SPARTANBURG, S.C. – It's a simple and regularly used classification: defensive tackles
That young-and-old classification is accurate. But it doesn't tell the whole story.
"Young and young, you mean?" Cole said with a smile.
"I'm old now," Edwards said. "At least that's what they tell me."
What's made Edwards, 33, and Cole, 34, so valuable to Carolina's defensive success is the fact they haven't simply made way for the first- and second-round draft picks from a year ago.
They've continued to push themselves.
Head coach Ron Rivera has often called Cole, who started 13 games in first season with Carolina last year, a space-eater.
Cole has another nickname in mind.
"Not necessarily space-eater as much as middle-monster," he said.
Edwards' comments to the media weren't as colorful as his fellow defensive tackle's, but he, too, is confident he can and will be a difference-maker.
"Hopefully, I'll be in there in those critical situations when we need something to happen," said Edwards, who has nine sacks in two seasons for the Panthers. "I look forward to being ready for those roles when the time comes."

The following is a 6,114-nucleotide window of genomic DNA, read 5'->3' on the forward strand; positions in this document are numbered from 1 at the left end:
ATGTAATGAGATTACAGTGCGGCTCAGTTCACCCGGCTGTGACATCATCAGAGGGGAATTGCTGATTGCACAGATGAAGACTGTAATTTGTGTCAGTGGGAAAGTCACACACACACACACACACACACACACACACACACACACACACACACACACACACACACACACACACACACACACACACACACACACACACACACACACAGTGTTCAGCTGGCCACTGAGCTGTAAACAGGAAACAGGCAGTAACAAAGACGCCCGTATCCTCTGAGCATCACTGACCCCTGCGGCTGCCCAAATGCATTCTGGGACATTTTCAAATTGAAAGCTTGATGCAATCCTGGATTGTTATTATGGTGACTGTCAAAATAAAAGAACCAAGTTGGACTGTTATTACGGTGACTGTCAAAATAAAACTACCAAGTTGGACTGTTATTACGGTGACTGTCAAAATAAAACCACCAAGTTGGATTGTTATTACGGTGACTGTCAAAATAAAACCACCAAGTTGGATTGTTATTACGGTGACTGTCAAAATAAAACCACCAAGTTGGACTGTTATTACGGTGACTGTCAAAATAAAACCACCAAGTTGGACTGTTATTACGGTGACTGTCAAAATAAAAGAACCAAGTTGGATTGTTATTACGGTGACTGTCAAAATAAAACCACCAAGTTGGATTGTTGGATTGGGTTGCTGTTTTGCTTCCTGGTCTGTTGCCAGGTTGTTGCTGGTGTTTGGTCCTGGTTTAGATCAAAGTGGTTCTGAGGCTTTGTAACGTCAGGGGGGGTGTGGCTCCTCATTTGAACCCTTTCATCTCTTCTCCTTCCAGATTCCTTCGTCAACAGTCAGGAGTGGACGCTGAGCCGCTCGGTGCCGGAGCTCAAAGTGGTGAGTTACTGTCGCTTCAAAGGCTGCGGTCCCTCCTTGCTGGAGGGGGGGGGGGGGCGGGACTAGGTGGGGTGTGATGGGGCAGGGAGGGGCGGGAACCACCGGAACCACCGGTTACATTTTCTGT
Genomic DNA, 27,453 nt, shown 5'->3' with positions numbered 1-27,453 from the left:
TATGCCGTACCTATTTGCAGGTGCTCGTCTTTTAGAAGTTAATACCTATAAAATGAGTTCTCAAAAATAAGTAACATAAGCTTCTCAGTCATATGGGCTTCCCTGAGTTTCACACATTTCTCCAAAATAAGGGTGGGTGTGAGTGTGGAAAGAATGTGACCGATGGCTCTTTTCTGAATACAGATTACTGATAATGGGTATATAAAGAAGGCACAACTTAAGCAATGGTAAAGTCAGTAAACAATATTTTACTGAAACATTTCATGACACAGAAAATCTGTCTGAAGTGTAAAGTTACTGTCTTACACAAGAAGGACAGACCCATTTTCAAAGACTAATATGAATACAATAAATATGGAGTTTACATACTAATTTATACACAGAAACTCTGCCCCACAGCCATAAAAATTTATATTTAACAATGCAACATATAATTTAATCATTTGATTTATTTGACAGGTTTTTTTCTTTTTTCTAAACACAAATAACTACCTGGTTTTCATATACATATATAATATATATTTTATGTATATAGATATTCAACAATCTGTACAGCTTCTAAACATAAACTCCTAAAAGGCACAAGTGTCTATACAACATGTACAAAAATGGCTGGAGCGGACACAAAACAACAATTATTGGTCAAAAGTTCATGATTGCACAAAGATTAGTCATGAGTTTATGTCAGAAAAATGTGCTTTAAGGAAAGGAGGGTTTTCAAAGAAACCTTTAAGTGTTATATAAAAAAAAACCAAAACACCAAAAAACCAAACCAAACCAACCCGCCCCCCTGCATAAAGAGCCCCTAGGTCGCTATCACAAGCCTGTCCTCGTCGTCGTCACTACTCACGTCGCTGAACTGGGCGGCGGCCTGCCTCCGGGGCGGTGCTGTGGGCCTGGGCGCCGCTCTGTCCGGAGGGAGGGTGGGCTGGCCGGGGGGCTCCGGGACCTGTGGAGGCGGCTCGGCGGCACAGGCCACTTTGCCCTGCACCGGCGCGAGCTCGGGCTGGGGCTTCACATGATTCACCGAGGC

Both agree that the four-man defensive tackle rotation is beneficial for all involved.
Added Cole: "We pride ourselves on the next man being up and being ready to play. We all have our own unique styles and abilities that we bring to the defense. We mesh very well."
Expectations are understandably sky-high for the defensive line. Cole went so far as to say the Panthers – who led the league with 60 sacks last year – should shoot for the NFL single-season sack record of 72 set by the Chicago Bears in 1984.
"That's where our goal is," Cole said.
Who can blame him for thinking big?
"We are so deep, especially inside," Edwards said. "If we can keep guys fresh we'll be at a huge advantage throughout the game.
"You just start thinking about how good we can be with another year under our belt and the same guys. Our young guys are a year better and more experienced. You start thinking we could really be a dominant force."